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Stemming cancer : functional genomics of cancer stem cells in solid tumors

MPG-Autoren
http://pubman.mpdl.mpg.de/cone/persons/resource/persons50487

Regenbrecht,  Christian R. A.
Molecular Embryology and Aging (James Adjaye), Dept. of Vertebrate Genomics (Head: Hans Lehrach), Max Planck Institute for Molecular Genetics, Max Planck Society;

http://pubman.mpdl.mpg.de/cone/persons/resource/persons50409

Lehrach,  Hans
Dept. of Vertebrate Genomics (Head: Hans Lehrach), Max Planck Institute for Molecular Genetics, Max Planck Society;

http://pubman.mpdl.mpg.de/cone/persons/resource/persons50054

Adjaye,  James
Molecular Embryology and Aging (James Adjaye), Dept. of Vertebrate Genomics (Head: Hans Lehrach), Max Planck Institute for Molecular Genetics, Max Planck Society;

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Zitation

Regenbrecht, C. R. A., Lehrach, H., & Adjaye, J. (2008). Stemming cancer: functional genomics of cancer stem cells in solid tumors. Stem Cell Reviews, 4(4), 319-328. doi:10.1007/s12015-008-9034-0.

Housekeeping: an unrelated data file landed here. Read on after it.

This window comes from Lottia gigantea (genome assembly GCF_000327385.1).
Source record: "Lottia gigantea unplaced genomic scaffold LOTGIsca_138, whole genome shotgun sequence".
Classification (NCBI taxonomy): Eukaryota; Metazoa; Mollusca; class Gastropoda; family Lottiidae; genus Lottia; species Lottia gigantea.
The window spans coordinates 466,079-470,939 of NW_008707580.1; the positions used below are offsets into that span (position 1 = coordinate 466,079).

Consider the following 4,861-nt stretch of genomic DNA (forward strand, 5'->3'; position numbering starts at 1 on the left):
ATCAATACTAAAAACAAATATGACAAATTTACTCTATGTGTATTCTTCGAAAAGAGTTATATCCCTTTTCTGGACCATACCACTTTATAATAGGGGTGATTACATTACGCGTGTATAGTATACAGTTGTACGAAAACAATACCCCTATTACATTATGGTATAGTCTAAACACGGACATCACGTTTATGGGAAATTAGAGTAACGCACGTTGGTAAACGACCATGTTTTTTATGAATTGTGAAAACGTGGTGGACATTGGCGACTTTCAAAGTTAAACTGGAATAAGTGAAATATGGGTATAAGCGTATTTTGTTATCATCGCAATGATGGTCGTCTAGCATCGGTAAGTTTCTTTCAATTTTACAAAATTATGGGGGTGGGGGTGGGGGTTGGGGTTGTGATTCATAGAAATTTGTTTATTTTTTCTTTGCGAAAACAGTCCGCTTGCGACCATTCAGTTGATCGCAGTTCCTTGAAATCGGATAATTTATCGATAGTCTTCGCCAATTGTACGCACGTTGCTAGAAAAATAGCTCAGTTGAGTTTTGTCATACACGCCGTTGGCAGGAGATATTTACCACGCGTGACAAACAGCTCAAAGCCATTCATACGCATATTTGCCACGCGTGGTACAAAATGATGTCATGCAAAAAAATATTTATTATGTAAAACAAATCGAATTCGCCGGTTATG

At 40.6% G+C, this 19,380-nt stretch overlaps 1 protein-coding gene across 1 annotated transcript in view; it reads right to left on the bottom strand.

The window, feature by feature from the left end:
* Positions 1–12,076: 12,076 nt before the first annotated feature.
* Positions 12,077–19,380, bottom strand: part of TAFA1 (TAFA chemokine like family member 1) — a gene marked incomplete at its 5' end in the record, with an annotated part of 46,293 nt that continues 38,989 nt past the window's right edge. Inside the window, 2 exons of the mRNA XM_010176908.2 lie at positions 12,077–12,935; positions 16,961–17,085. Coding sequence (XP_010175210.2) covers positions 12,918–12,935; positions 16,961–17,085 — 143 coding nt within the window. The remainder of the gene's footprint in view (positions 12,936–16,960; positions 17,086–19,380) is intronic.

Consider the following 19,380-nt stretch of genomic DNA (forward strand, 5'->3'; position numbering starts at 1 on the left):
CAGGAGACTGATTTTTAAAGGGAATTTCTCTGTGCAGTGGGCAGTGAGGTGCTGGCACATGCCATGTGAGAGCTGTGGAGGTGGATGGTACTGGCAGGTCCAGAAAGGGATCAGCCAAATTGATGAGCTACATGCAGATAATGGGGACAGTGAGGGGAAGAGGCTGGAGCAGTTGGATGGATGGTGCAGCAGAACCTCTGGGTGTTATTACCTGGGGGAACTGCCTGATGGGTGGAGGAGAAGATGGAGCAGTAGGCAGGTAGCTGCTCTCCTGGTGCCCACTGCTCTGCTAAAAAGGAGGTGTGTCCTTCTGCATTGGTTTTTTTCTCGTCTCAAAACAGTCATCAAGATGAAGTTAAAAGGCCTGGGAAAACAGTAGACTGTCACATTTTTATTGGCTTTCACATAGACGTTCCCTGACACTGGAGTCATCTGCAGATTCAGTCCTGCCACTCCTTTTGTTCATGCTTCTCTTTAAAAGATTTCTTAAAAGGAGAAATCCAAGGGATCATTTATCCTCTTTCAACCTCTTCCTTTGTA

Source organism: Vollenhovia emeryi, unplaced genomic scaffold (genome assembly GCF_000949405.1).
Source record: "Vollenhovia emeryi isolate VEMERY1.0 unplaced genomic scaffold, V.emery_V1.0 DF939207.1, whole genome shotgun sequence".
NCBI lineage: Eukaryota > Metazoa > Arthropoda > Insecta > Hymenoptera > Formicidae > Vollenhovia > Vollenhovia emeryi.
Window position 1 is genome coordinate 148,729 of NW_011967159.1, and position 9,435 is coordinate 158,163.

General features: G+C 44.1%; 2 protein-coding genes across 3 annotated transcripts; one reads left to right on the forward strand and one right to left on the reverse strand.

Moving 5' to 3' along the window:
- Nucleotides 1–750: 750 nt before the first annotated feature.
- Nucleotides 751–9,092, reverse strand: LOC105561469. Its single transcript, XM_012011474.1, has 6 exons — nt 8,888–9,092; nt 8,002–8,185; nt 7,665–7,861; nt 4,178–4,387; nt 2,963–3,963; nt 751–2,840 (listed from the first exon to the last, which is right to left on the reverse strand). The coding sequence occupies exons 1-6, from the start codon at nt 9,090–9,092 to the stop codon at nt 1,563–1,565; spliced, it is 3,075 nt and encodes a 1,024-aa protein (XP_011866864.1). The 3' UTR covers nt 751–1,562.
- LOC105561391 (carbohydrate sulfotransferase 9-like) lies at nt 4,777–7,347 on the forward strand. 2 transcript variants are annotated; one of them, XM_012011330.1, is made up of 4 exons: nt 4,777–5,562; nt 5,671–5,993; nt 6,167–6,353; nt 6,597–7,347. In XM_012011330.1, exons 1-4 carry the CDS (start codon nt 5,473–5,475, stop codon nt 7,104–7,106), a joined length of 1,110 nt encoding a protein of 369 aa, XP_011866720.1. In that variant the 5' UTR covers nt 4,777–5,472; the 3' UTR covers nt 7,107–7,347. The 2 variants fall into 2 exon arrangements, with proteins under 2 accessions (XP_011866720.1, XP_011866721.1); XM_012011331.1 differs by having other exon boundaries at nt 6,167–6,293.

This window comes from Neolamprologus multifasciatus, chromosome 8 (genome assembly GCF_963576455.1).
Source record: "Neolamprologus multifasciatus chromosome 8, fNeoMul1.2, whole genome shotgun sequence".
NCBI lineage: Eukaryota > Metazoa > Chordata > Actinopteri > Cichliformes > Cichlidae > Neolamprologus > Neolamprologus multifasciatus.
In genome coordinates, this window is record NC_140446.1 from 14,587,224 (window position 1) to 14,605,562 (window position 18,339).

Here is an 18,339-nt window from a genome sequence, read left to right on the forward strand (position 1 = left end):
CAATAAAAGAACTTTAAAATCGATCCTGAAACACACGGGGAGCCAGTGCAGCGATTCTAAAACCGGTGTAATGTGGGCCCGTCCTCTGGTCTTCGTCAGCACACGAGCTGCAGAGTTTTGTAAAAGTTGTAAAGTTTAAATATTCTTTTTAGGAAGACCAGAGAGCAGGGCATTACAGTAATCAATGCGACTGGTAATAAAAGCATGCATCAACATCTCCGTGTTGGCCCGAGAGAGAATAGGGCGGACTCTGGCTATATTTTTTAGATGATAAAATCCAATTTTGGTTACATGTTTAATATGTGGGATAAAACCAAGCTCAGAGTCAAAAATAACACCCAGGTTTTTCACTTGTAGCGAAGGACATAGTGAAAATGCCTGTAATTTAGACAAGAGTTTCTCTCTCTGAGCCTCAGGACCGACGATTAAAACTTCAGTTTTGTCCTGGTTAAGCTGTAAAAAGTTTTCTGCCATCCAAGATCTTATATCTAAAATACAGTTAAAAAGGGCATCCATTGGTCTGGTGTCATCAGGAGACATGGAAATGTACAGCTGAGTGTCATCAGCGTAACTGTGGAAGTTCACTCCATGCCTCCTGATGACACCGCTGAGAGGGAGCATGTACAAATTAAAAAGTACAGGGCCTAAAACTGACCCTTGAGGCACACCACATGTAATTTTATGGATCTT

Zitierlink: http://hdl.handle.net/11858/00-001M-0000-0010-7EB3-A
Zusammenfassung
Cancer stem cells (CSCs) were discovered about 15 years ago in hematopoietic cancers. Subsequently, cancer stem cells were discovered in various solid tumors. Based on parallels with normal stem cells, a developmental process of cancer stem cells follows paths of organized, hierarchical structure of cells with different degrees of maturity. While some investigators have reported particular markers as identification of cancer stem cells, these markers require further research. In this review, we focus on the functional genomics of cancer stem cells. Functional genomics provides useful information on the signaling pathways which are consecutively activated or inactivated amongst those cells. This information is of particular importance for cancer research and clinical treatment in many respects. (1) Understanding of self-renewal mechanisms crucial to tumor growth. (2) Allow the identification of new, more specific marker for CSCs, and (3) pathways that are suitable as future targets for anti-cancer drugs. This is of particular importance, because today’s chemotherapy targets the proliferating cancer cells sparing the relatively slow dividing cancer stem cells. The first step on this long road therefore is to analyze genome-wide expression-profiles within the same type of cancer and then between different types of cancer, encircling those target genes and pathways, which are specific to these cells.